When your child needs therapy, here's what you need to know and how to talk to your kid about it.
Sometimes it’s a significant event like the death of a family member, a divorce, or a move that may trouble your child. It could be abuse, trauma, or an unclear reason that is causing your child to be withdrawn, worried, losing sleep, not eating, or acting out. If your child is acting out of the ordinary and seems distressed, your child may benefit from seeing a therapist.
A psychologist, social worker, or psychiatrist can help your child cope with difficult life situations. Before you take your child to talk to a therapist, explain to him why you think he needs a neutral professional to talk to.
When your child needs therapy
“My son wouldn’t open up and when he did talk about some of his problems, he wasn’t fully forthcoming,” Casey Hess said. “I told him that when he had a fever, we took him to see a doctor, and that now he needs to see a doctor because he’s having trouble with his feelings.” This explanation also helps your child’s siblings understand why you’re taking your son to a therapist.
Hess asked her son’s elementary school social worker and a few neighborhood friends for recommendations. Most therapists have websites; Hess read through many before interviewing a handful over the phone. Afterwards, she met with two who seemed the most promising.
Then she narrowed down her choice and made an appointment for her son, who is eight. “It’s important that parents let their children know that this isn’t a punishment,” Leigh Kolodny-Kraft, executive director and therapist at The Kraft Group, Inc., which serves children, adolescents, and adults in Florham Park, N.J. “Children should understand that therapy is a way for them to express their feelings in a safe environment. And it’s important for parents to understand that, when it comes to children, we treat the family.”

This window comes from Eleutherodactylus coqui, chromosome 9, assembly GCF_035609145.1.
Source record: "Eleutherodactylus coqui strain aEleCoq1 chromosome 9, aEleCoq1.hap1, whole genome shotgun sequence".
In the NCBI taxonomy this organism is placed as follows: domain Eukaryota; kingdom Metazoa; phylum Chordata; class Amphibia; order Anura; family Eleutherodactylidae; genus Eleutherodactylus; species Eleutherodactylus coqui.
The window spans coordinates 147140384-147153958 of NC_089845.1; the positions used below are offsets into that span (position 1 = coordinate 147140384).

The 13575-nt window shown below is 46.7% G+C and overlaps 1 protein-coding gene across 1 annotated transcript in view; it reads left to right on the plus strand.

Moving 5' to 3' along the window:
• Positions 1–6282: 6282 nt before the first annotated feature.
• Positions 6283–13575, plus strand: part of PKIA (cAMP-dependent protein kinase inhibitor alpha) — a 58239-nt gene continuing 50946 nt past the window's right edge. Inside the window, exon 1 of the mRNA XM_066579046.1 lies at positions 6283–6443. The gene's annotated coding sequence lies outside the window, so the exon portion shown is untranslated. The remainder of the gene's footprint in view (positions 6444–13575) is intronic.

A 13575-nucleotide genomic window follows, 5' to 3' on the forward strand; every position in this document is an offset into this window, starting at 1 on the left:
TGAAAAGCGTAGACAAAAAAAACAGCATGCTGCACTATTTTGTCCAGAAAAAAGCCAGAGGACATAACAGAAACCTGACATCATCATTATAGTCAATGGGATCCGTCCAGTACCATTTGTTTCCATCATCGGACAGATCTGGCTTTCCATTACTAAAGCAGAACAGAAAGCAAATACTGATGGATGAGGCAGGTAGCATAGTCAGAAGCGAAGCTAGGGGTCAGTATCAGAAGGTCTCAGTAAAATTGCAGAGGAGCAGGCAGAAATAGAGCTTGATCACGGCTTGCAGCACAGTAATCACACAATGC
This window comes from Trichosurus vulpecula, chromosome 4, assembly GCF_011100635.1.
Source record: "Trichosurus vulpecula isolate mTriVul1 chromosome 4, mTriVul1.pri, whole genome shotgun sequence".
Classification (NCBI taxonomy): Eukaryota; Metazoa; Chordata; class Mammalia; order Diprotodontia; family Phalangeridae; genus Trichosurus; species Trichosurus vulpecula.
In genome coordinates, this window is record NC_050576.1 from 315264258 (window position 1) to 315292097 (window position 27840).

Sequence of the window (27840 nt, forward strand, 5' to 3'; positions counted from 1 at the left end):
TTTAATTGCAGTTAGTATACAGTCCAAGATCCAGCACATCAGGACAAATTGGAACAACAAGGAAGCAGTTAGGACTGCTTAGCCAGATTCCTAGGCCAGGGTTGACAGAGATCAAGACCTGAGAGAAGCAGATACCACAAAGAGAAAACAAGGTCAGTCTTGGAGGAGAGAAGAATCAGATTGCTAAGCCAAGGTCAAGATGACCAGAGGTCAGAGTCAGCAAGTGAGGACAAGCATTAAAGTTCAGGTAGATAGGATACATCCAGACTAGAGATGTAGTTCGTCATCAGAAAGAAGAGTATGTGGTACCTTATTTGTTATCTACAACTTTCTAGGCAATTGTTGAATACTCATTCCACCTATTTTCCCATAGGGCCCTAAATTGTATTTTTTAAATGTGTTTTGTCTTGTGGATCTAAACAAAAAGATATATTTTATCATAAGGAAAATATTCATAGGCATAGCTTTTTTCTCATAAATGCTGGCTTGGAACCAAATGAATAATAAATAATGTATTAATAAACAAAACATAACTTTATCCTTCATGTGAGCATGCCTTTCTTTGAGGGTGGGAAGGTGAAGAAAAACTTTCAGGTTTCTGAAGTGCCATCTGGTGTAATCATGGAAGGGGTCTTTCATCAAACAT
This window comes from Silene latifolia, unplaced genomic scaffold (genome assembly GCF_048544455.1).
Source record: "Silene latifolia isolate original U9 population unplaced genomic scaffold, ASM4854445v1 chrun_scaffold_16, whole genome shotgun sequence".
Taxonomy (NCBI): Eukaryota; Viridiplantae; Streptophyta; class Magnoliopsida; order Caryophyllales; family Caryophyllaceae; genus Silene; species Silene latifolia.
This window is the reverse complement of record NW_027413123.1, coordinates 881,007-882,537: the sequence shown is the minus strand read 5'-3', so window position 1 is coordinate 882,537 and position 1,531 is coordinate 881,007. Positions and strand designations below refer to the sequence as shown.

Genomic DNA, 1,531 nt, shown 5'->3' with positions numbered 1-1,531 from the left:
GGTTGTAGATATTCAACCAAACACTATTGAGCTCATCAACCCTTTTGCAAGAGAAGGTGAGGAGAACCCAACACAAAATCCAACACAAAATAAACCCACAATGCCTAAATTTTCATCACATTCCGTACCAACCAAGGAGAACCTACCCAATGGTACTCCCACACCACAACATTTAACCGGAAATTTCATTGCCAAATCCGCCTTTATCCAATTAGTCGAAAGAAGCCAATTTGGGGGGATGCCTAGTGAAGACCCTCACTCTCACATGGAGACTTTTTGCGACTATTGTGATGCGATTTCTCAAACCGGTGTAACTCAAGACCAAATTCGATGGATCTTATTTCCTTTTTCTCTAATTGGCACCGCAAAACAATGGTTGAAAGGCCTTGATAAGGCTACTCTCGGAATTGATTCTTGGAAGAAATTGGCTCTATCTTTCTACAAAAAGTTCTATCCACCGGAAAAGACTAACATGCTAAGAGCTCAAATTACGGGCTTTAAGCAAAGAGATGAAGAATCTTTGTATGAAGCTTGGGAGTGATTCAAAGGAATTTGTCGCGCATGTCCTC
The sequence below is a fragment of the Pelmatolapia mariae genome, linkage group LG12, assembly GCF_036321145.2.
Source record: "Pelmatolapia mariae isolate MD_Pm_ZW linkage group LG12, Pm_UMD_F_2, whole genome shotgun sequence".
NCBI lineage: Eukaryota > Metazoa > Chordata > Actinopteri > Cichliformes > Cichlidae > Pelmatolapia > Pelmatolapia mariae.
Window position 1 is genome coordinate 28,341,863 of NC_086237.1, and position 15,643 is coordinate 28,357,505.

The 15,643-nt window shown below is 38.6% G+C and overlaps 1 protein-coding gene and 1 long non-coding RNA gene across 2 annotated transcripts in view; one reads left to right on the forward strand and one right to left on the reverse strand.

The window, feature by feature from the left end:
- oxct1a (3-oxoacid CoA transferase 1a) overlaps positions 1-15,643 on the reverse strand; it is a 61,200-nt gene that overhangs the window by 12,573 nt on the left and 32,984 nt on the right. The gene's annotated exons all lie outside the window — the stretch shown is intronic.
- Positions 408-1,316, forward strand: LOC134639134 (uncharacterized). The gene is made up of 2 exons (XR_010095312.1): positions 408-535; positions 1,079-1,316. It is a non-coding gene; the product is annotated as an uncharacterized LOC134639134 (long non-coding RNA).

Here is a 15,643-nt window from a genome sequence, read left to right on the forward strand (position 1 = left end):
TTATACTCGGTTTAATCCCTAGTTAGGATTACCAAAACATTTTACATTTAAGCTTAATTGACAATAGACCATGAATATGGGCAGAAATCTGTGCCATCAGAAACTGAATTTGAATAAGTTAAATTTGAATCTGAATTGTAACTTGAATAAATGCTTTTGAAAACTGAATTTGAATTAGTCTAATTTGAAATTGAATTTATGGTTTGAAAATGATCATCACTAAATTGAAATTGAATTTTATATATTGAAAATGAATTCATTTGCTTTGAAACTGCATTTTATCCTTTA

Children, siblings, and parents need to feel comfortable with the therapist. “The rapport between therapist and child needs to be strong,” she added. “That way trust builds and the child will share his feelings.”
Kolodny-Kraft recommends that sessions with children be held once a week for an hour at a time. Family sessions can be held monthly or more as needed, and siblings can also participate. “The goal is to help the entire family and to do that therapists need to give the patient, parents, and siblings coping skills and ways to deal with stressful situations.”
Some parents think that they will hand their child over to the therapist and take a backseat. “That’s not the case,” said Kolodny-Kraft. “We need input from everyone in the immediate family. And a child’s issues can affect the parents and siblings. So, we can work on that, too.”
Parents also have to understand that what goes on in a therapy session between children under 18 and their therapists is confidential. “You won’t get a report at the end of every visit,” Kolodny-Kraft said. “Your child needs to know that what he says in a session is between the therapist and the child. If he knows the therapist will share everything, he won’t talk freely about his feelings. This needs to be a place of trust.”
That doesn’t mean parents won’t be alerted if the child says something harmful, such as wanting to hurt someone or himself. “In those cases, we let parents know if the child or someone is at risk,” she said. “That way we can talk about the next steps in order to solve the situation.”
As far as seeing results, it could take a couple of months or a lot longer. According to Kolodny-Kraft, it depends on the child and the situation. “If you or your child don’t feel comfortable with the therapist, make a change,” she said. “Make sure the therapist you see specializes in children and when you do find one that you like, make sure your child likes that person, too.”
August 10, 2017
Christopher Nystuen, MD, MBA